"High adaptive capacity, as in most of North America, should be an asset for coping with or benefiting from climate change. Capacity, however, does not ensure positive action or any action at all.. In North America, information about climate change is usually not 'mainstreamed' or explicitly considered in the overall decision-making process. This can lead to actions that are maladapted, for example, development near floodplains or coastal areas known to be vulnerable to climate change. Water managers are unlikely to use climate forecasts, even when they recognize the vulnerability, unless the forecast information can fit directly into their everyday management decisions."
"A major challenge is the need for efficient technology and knowledge transfer. In general, questions about responsibility for funding research, involving stakeholders, and linking communities, government and markets have not been answered."
Financial and market barriers
"In the U.S., recent spending on adaptation to extremes has been a sound investment, contributing to reduced fatalities, injuries and significant economic benefits. The Multihazard Mitigation Council (2005) found that US$3.5 billion in spending between 1993 and 2003 on programs to reduce future damages from flooding, severe wind, and earthquakes contributed US$14 billion in societal benefits... Adaptation also benefited government as each dollar of spending resulted in US$3.65 in savings or increased tax revenue. This is consistent with earlier case studies; the CAD $65 million invested in 1968 to create the Manitoba Floodway has prevented several billion dollars in flood damage."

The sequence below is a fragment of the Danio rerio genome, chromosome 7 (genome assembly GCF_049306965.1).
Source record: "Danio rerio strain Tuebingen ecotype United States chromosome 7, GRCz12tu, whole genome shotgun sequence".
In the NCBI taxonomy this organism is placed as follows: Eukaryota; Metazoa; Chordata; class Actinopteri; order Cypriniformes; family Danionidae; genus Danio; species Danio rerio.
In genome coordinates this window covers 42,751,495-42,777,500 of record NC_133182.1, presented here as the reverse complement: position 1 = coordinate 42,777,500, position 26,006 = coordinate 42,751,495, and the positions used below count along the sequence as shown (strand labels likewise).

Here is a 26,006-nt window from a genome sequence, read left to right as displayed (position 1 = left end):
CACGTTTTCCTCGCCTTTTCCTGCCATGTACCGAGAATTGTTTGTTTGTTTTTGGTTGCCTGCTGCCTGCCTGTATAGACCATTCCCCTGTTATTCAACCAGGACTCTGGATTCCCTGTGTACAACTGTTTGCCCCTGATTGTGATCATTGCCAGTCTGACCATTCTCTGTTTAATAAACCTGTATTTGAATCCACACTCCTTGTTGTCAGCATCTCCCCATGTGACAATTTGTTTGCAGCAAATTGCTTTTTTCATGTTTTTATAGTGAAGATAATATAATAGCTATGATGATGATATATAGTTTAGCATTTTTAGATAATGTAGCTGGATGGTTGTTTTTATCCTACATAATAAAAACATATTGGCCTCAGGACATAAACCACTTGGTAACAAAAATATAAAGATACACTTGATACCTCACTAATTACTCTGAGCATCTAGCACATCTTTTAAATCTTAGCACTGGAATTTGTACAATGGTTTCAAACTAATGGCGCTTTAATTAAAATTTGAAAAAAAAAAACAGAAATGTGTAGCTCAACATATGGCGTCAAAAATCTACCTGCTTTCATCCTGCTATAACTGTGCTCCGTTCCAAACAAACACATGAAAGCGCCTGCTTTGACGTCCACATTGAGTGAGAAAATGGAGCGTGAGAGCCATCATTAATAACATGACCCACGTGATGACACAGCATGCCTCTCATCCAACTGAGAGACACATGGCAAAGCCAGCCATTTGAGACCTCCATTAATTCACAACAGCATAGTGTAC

"Climate change creates a broad range of difficult challenges that influence the attainment of sustainability goals. Several of the most difficult emerge from the long time scale over which the changes occur and the possible need for action well before the magnitude (and certainty) of the impacts is clear. Other difficult problems arise from the intrinsic global scale of climate change. Because the drivers of climate change are truly global, even dedicated action at the regional scale has limited prospects for ameliorating regional scale impacts. These two sets of challenges, those related to time scale and those related to the global nature of climate change, are not in the classes that have traditionally yielded to the free market mechanisms and political decision making that historically characterize Canada and the U.S. Yet, the magnitude of the climate change challenge calls for proactive adaptation and technological and social innovation, areas where Canada and the U.S. have abundant capacity."Home Page